By Atom Markarian
Armenian commercial banks increasingly invest their money abroad in the face of a “risky” domestic business environment, the chairman of the Central Bank of Armenia, Tigran Sarkisian, revealed on Thursday.
Sarkisian sounded alarm bells over the first-ever increase in the banks’ aggregate foreign assets registered last year. He did not disclose the geography and amount of those assets.
“Making loans is still risky in the Republic of Armenia, and this is a serious problem,” he told a news conference. “The commercial banks prefer to use part of their collected resources in other countries, considering that a less risky investment.”
Bank executives have long complained that few of their prospective borrowers submit credible business plans and that they have to require collateral for virtually every loan. Businesses, for their part, say that the banks are too circumspect and set disproportionately high interest rates.
Sarkisian said that despite the difficult economic conditions 16 of Armenia’s 27 commercial banks ended last year with profits, and only four others incurred losses. The remaining seven banks are temporarily run by the CBA and may face bankruptcy.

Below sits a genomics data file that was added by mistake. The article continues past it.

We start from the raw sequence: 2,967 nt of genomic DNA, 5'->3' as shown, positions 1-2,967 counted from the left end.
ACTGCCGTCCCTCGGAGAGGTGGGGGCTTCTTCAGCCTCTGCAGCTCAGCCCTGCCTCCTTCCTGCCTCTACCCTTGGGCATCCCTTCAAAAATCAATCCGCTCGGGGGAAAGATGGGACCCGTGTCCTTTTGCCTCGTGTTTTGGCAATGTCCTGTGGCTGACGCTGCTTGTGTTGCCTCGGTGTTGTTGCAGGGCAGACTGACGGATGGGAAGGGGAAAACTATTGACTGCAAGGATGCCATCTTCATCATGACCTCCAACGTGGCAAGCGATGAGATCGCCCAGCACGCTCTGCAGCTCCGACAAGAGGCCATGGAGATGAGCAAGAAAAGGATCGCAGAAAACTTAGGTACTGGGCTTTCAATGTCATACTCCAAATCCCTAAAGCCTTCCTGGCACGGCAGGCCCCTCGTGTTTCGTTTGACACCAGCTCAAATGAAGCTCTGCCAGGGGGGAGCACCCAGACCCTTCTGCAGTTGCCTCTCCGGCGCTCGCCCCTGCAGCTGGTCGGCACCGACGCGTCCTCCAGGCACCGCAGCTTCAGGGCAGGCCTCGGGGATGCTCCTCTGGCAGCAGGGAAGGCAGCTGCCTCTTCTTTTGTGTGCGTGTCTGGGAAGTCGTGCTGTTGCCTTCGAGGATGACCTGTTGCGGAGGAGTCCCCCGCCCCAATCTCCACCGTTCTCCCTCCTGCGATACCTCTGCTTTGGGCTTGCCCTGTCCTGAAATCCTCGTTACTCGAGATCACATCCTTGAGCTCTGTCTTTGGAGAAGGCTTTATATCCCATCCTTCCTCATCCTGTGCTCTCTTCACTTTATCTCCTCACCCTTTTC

According to the CBA chief, the banks are increasingly trusted by the population despite their shrinking number, with the total amount of individual savings deposits increasing to 62 billion drams ($107 million) this month. He said it will grow further with the entry into force of the CBA’s mandatory deposit insurance system scheduled for January 2005.
Preparations for its introduction got underway on August 1 when the banks began making their first financial contributions to a special state fund designed to cushion the effects of possible bank bankruptcies. The scheme will cover deposits worth up to 2 million drams ($3,500) each.